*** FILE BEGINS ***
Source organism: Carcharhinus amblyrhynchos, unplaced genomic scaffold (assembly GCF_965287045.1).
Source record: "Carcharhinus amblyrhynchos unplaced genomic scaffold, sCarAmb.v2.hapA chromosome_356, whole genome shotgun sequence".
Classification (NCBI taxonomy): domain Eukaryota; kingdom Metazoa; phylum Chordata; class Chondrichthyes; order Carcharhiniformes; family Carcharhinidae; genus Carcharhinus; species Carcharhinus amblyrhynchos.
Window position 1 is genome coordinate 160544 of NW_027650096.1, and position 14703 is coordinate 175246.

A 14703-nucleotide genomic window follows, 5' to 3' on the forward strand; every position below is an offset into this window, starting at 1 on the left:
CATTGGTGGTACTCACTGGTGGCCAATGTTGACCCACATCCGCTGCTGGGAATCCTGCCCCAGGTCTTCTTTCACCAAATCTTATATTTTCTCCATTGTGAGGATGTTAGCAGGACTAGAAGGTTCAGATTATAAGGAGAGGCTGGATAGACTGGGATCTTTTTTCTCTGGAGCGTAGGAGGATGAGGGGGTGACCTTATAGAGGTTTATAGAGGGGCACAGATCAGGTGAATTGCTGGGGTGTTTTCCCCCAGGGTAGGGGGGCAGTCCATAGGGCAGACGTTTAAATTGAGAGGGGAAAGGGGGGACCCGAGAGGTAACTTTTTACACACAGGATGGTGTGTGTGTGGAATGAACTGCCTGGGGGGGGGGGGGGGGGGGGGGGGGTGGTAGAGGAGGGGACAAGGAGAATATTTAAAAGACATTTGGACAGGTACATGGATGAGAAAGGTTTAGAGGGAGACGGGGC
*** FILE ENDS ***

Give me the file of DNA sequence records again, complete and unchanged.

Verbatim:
Source organism: Carcharhinus amblyrhynchos, unplaced genomic scaffold (assembly GCF_965287045.1).
Source record: "Carcharhinus amblyrhynchos unplaced genomic scaffold, sCarAmb.v2.hapA chromosome_356, whole genome shotgun sequence".
Classification (NCBI taxonomy): domain Eukaryota; kingdom Metazoa; phylum Chordata; class Chondrichthyes; order Carcharhiniformes; family Carcharhinidae; genus Carcharhinus; species Carcharhinus amblyrhynchos.
Window position 1 is genome coordinate 160544 of NW_027650096.1, and position 14703 is coordinate 175246.

A 14703-nucleotide genomic window follows, 5' to 3' on the forward strand; every position below is an offset into this window, starting at 1 on the left:
CATTGGTGGTACTCACTGGTGGCCAATGTTGACCCACATCCGCTGCTGGGAATCCTGCCCCAGGTCTTCTTTCACCAAATCTTATATTTTCTCCATTGTGAGGATGTTAGCAGGACTAGAAGGTTCAGATTATAAGGAGAGGCTGGATAGACTGGGATCTTTTTTCTCTGGAGCGTAGGAGGATGAGGGGGTGACCTTATAGAGGTTTATAGAGGGGCACAGATCAGGTGAATTGCTGGGGTGTTTTCCCCCAGGGTAGGGGGGCAGTCCATAGGGCAGACGTTTAAATTGAGAGGGGAAAGGGGGGACCCGAGAGGTAACTTTTTACACACAGGATGGTGTGTGTGTGGAATGAACTGCCTGGGGGGGGGGGGGGGGGGGGGGGGGTGGTAGAGGAGGGGACAAGGAGAATATTTAAAAGACATTTGGACAGGTACATGGATGAGAAAGGTTTAGAGGGAGACGGGGC